- switch off the raised beds but water everything else, or
- switch off the bamboo beds and water everything else.
We know that we can add extra brown dripper pipe anywhere around the garden in future as we slowly dig out the weeds and plant more stuff, so it’s pretty flexible. And apart from a) a few teething troubles with the pump coming on at random times to prime itself (no water wasted, but the noise was annoying) which they sorted out for us at a discount, bless ‘em, and b) the pump thingy being very sensitive to lightening storms, tripping off and needing to be switched off and on again, it’s been a god send!
I love that I don’t have to feel guilty about using treated drinking water on my plants, and that we’re using the most efficient way to water them even with the water we do use. To me, it’s a huge difference between that, and my neighbour, who sprinklers his lawns with abandon during the hottest part of the day – it always makes me grind my teeth when I see it!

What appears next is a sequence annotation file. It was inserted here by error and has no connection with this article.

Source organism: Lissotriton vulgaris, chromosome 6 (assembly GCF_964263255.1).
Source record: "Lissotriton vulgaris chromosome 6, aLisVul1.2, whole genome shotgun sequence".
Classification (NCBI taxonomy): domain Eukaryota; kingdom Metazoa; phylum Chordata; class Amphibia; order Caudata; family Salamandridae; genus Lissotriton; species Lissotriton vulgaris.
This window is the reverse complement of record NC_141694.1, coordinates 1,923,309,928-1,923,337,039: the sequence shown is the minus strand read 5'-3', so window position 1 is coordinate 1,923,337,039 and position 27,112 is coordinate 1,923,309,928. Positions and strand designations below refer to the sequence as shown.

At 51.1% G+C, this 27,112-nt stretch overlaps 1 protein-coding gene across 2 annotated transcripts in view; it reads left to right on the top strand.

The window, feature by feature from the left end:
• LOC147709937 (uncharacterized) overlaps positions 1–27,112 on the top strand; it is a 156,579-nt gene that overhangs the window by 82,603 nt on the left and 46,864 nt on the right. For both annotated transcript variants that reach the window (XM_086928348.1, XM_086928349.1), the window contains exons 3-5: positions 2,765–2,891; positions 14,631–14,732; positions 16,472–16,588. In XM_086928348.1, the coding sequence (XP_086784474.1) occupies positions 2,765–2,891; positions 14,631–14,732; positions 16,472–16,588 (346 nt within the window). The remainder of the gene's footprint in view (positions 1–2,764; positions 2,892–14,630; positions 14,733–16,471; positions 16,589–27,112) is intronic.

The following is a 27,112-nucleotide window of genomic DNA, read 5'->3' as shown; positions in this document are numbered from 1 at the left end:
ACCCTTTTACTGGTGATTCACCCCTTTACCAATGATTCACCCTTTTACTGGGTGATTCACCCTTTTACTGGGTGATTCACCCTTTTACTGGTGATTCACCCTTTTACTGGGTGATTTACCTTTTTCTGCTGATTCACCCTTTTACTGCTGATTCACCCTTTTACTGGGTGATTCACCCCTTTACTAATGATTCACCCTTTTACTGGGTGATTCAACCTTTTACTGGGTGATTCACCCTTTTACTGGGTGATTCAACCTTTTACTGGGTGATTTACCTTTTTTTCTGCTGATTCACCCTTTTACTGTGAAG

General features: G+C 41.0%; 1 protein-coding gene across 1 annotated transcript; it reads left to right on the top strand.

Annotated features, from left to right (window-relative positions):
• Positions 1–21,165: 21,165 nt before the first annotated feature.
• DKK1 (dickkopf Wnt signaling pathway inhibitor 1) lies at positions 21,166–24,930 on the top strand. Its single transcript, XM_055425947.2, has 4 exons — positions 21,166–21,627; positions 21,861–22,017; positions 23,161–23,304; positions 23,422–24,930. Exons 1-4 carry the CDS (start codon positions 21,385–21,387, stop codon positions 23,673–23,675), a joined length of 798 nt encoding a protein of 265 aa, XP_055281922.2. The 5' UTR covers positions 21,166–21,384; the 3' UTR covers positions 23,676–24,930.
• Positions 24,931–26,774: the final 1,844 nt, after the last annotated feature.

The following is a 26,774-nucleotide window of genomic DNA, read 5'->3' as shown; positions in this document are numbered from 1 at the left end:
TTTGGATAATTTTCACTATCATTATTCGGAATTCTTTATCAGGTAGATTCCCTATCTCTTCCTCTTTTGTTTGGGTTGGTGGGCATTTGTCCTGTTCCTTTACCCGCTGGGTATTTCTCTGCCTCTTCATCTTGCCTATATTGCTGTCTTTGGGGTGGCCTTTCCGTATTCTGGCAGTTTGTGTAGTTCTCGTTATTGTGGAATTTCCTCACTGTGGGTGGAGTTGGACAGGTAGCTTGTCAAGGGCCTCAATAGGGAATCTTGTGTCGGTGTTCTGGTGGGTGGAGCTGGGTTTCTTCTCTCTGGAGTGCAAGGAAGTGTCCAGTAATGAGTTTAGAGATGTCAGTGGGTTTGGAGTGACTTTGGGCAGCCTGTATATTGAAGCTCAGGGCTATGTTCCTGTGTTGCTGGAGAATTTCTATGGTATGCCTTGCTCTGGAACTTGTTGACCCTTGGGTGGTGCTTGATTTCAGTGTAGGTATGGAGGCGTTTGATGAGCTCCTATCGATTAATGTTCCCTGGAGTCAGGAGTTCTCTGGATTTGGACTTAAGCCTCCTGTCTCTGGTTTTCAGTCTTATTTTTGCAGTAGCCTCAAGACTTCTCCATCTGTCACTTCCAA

Last time, I described the building of our new, cedar plank raised beds. Once they were full of our lovely new soil, I initially left them alone for about 3 weeks, as a weed test. Happily, nothing untoward popped out.
We have a bore on the property rather than a water tank, so I also bought a bore water testing kit online (about $70) to make sure I wasn’t about to pour salty/heavy chemical/non pH neutral water all over my lovely fresh organic-ish soil. The bore passed with flying colours. Well; muted, test stick colours actually: